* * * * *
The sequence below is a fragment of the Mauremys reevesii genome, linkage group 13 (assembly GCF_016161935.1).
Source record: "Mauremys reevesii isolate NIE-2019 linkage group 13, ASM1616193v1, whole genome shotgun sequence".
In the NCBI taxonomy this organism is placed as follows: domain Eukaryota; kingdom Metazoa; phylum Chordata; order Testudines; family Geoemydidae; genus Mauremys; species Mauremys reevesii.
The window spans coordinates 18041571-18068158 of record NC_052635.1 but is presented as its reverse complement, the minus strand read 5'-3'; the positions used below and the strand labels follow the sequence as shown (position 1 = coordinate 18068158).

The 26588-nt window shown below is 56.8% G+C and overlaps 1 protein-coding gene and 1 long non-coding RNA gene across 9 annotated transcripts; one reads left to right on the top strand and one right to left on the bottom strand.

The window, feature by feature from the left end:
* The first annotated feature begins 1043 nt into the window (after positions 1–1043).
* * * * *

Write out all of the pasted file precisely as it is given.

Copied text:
The sequence below is a fragment of the Mauremys reevesii genome, linkage group 13 (assembly GCF_016161935.1).
Source record: "Mauremys reevesii isolate NIE-2019 linkage group 13, ASM1616193v1, whole genome shotgun sequence".
In the NCBI taxonomy this organism is placed as follows: domain Eukaryota; kingdom Metazoa; phylum Chordata; order Testudines; family Geoemydidae; genus Mauremys; species Mauremys reevesii.
The window spans coordinates 18041571-18068158 of record NC_052635.1 but is presented as its reverse complement, the minus strand read 5'-3'; the positions used below and the strand labels follow the sequence as shown (position 1 = coordinate 18068158).

The 26588-nt window shown below is 56.8% G+C and overlaps 1 protein-coding gene and 1 long non-coding RNA gene across 9 annotated transcripts; one reads left to right on the top strand and one right to left on the bottom strand.

The window, feature by feature from the left end:
* The first annotated feature begins 1043 nt into the window (after positions 1–1043).